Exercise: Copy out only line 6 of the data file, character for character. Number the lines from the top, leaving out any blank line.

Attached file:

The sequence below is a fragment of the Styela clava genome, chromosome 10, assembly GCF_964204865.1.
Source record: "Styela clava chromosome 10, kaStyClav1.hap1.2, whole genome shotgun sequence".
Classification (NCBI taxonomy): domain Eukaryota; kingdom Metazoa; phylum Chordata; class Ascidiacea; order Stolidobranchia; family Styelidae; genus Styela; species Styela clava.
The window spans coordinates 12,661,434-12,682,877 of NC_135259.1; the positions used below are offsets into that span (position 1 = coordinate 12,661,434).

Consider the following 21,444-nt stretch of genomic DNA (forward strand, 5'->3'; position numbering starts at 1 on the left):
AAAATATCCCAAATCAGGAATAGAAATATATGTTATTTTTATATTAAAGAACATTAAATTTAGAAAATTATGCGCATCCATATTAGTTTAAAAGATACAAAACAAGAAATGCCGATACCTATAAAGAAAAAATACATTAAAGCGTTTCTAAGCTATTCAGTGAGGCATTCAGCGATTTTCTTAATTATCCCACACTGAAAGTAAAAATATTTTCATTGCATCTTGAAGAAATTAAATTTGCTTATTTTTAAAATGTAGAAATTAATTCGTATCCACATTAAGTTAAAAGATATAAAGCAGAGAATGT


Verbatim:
AAAATATCCCAAATCAGGAATAGAAATATATGTTATTTTTATATTAAAGAACATTAAATTTAGAAAATTATGCGCATCCATATTAGTTTAAAAGATACAAAACAAGAAATGCCGATACCTATAAAGAAAAAATACATTAAAGCGTTTCTAAGCTATTCAGTGAGGCATTCAGCGATTTTCTTAATTATCCCACACTGAAAGTAAAAATATTTTCATTGCATCTTGAAGAAATTAAATTTGCTTATTTTTAAAATGTAGAAATTAATTCGTATCCACATTAAGTTAAAAGATATAAAGCAGAGAATGT